zsido.com We would like to move out of concert halls, go out to the audiences and play for them as part of community programmes, in synagogues, hospitals and old people’s homes – said conductor Iván Fischer at the press conference in the Óbuda synagogue on Monday morning.
This was where the joint programme of the Budapest Festival Orchestra and the Unified Hungarian Jewish Congregation (EMIH) was announced. The series of events will be launched in June in three different places, Mád, Albertirsa, Keszthely under the title “Concert and conversations in countryside synagogues”. The orchestra will play compositions by Leó Weiner, Betty Olivero and Felix Mendelssohn-Bartoldy, followed by conversations with the audience, who are invited by Slomó Köves, Executive Rabbi of the EMIH, to recall memories from the past.
Three synagogues: a refurbished one, an abandoned one and one used for a different purpose. Their fates symbolise the history of Hungary over the 70 years after the holocaust. During Nazism nearly all rural Jewish communities were annihilated, and the synagogues of cities and villages in the countryside have remained abandoned ever since. So let music play in them at least, a concert of 30 minutes, offered to locals as a gift. Let Jews and non-Jews come to those concerts, bringing with them their memories they are willing to share with others, let them talk about how Jews and Christians used to live together, what life was like when the now silent places were full of life.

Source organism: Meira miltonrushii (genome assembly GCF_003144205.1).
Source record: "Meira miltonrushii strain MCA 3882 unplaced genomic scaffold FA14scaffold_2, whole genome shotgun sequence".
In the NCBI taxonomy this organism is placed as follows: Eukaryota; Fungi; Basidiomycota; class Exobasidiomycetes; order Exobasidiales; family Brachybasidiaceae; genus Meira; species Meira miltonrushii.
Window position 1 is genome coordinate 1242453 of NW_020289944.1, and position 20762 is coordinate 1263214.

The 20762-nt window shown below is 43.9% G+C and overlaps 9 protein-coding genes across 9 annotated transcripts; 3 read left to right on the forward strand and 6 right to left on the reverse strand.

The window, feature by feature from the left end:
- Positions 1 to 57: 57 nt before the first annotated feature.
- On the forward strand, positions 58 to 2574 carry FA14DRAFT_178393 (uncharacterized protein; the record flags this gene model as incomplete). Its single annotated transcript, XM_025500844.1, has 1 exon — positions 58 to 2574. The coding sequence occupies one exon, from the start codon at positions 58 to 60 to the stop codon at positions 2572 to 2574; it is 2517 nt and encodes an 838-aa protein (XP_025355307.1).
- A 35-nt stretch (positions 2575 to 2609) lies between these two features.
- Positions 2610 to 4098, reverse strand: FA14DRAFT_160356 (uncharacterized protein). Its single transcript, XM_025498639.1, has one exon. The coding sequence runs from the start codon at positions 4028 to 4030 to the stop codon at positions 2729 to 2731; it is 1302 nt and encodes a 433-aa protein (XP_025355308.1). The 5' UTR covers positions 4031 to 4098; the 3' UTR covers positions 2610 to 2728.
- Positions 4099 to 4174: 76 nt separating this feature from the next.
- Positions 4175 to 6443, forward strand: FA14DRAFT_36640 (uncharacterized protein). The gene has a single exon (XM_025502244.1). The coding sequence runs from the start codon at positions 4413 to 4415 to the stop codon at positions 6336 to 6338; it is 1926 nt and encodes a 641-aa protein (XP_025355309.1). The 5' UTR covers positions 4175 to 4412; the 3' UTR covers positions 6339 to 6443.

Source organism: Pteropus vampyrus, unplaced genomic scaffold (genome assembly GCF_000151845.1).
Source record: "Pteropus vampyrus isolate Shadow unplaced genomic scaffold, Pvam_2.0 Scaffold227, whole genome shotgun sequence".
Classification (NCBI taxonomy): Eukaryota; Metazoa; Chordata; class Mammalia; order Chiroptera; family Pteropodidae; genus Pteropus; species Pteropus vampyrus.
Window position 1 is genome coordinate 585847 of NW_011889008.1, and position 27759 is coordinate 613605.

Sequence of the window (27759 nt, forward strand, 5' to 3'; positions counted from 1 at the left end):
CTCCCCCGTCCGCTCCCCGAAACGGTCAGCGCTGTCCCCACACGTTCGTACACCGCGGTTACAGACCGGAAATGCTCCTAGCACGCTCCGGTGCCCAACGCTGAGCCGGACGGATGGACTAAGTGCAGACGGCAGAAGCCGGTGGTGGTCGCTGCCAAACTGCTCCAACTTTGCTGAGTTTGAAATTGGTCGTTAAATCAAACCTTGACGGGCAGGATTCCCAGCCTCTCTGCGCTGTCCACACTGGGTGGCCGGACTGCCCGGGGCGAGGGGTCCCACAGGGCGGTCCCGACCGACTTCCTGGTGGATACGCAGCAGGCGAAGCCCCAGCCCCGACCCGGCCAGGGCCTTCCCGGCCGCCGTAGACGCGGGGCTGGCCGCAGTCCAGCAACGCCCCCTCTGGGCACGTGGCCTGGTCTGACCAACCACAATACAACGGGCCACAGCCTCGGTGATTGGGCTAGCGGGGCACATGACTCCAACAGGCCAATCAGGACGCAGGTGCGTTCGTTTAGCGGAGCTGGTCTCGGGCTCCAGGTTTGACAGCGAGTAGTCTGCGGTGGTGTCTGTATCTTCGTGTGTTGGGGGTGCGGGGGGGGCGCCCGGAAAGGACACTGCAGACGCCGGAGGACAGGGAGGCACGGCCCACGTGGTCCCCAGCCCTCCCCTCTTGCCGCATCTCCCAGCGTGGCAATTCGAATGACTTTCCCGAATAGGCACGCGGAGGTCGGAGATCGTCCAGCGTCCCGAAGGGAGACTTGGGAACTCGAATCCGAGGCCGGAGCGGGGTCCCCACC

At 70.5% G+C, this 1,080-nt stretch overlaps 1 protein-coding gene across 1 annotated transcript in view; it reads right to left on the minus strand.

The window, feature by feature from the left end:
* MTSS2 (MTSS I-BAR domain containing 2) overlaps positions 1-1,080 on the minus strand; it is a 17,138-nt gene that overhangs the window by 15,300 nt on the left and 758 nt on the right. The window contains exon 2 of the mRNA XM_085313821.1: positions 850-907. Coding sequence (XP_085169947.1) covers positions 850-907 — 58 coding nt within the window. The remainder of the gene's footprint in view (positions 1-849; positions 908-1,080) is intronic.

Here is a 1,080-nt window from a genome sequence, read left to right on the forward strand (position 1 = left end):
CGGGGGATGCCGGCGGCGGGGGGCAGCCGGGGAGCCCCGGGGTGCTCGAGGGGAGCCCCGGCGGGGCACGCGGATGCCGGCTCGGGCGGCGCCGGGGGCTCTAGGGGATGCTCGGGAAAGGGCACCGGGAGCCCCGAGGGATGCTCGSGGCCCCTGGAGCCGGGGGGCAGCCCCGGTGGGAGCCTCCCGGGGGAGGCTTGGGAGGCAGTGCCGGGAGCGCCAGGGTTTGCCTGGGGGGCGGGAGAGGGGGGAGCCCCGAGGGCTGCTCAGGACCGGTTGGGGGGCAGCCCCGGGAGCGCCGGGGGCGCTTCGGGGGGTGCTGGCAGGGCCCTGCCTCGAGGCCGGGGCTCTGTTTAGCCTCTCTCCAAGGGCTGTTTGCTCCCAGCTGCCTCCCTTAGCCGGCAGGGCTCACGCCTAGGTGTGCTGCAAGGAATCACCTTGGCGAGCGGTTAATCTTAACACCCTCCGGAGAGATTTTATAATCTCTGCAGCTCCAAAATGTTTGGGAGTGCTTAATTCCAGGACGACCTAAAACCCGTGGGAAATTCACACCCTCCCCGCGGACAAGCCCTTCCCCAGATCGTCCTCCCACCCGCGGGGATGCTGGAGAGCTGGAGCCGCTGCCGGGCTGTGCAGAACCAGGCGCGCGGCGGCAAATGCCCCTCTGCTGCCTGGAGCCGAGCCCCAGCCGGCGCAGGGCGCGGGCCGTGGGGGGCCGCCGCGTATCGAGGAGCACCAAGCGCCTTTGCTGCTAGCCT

As Slomó Köves put it, the conversations following the concerts will not focus on the holocaust only in terms of facts, but on the losses as well. Lack of understanding and ignorance lead to new catastrophes. According to a recent survey of Medián and TEV, although the amount of people’s holocaust-related knowledge has grown, the attitude denying it has also gained strength. Words are not enough to combat this phenomenon. Music is instrumental in this. Secular compositions of Jewish composers will be on the programme. The venue, the synagogue, facilitates revelations, brings closer to the audience the mystery and the unknown, which – by nature – is frightening. All this will lead to the end of ignorance, prejudices and misunderstanding.
In response to the question of Gut Sabesz on recordings made of the recollections inspired by concerts and music, the organisers promised to produce publications related to these events.